Tracks: “Apparitions” & “Evil Seeds”

19.  Julianna Barwick – The Magic Place
I am well acquainted with Julianna’s ethereal, silky, multi-layered songs, having interviewed her, caught her live, and listened to both Sanguine and Florine. Now on Asthmatic Kitty, Julianna’s songs shine even brighter. But true to her Brooklyn-bedroom musical process, she didn’t plan her record before stepping into the studio, which certainly became a magic place.
            Tracks: “Vow” & “Bob In Your Gait”

20.  Braids – Native Speaker
Native Speaker is musical rock candy: shiny and sweet, with a few sharp edges. Combining the slow-paced glaze of Slowdive with the vocal meanderings of Bjork, these seven songs truly sparkle. 
Tracks: “Lammicken” & “Native Speaker”

21.  Explosions in the Sky – Take Care, Take Care, Take Care
It may only be six tracks long, but Take Care is sprawling. This Texan quartet knows how to create emotionally present musical terrains, with driving drumbeats and long-winded guitars that race around a central melody.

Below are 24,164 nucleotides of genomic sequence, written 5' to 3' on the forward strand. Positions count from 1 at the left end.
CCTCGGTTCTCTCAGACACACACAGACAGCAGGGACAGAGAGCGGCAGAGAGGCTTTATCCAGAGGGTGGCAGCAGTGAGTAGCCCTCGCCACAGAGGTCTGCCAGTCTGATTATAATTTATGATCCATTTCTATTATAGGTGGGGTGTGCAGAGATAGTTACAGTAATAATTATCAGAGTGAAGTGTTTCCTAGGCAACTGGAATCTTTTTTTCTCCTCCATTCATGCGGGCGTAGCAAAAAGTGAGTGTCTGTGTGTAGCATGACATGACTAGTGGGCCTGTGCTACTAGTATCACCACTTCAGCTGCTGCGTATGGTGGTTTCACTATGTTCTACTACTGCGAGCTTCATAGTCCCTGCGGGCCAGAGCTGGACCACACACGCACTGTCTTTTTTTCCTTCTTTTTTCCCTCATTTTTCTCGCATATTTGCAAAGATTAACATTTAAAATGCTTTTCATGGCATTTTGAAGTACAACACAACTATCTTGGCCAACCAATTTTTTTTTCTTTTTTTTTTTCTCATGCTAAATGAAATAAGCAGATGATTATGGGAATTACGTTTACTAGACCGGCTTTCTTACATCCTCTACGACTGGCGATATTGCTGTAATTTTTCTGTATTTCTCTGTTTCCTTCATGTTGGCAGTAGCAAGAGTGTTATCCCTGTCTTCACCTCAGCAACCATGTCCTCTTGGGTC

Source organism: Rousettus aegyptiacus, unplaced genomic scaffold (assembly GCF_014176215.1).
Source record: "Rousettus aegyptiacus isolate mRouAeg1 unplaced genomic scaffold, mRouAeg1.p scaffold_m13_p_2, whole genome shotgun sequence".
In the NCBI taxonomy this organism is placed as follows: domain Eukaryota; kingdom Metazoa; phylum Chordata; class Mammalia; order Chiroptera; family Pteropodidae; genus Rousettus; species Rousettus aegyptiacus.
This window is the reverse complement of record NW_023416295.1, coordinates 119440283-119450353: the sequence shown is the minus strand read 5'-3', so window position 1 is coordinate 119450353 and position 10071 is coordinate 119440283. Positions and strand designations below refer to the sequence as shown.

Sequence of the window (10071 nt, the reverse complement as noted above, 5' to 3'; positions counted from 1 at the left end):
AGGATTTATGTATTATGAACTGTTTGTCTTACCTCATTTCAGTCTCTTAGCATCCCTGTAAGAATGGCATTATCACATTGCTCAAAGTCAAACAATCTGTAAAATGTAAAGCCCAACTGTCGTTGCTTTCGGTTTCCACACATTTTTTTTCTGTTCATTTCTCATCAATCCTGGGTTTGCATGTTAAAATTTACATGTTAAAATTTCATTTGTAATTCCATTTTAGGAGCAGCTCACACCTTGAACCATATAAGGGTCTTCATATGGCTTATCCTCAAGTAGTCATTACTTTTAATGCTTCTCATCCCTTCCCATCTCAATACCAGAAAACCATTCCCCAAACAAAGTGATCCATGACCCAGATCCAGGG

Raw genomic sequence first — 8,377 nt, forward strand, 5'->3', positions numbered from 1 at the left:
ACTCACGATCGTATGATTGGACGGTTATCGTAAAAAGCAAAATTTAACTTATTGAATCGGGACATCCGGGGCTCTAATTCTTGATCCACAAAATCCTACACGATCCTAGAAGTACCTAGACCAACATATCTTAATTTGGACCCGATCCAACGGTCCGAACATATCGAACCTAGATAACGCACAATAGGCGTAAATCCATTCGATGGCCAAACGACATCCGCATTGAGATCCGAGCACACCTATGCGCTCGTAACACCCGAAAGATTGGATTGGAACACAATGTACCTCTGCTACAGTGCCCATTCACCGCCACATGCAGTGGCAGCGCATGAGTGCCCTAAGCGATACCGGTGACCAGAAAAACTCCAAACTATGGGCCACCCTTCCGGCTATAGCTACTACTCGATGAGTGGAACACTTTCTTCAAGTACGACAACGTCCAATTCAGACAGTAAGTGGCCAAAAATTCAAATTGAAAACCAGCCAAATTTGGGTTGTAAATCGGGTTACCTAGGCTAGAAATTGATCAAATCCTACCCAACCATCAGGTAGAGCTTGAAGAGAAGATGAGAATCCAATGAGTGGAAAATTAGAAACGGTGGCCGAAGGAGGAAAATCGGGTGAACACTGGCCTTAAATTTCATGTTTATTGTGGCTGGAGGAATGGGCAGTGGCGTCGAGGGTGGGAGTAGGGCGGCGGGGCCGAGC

Tracks: “Last Known Surroundings” & “Trembling Hands”

22.  Yuck – Yuck
With a delightfully ’90s indie vibe, or that of a slightly poppier Sonic Youth, Yuck’s self-titled debut is fun and familiar. Break out your Walkman and tie the laces of those Chucks!
            Tracks: “Holing Out” & “The Wall”

23.  Boris – Attention Please & Heavy Rocks
The Japanese trio that is Boris may owe their name and some musical inheritance to the Melvins, but these simultaneously released albums comb through genre conventions. While Attention is poppier and exhibits some rather sexy experimentation, Heavy is an absolute gem for any post-rock fan.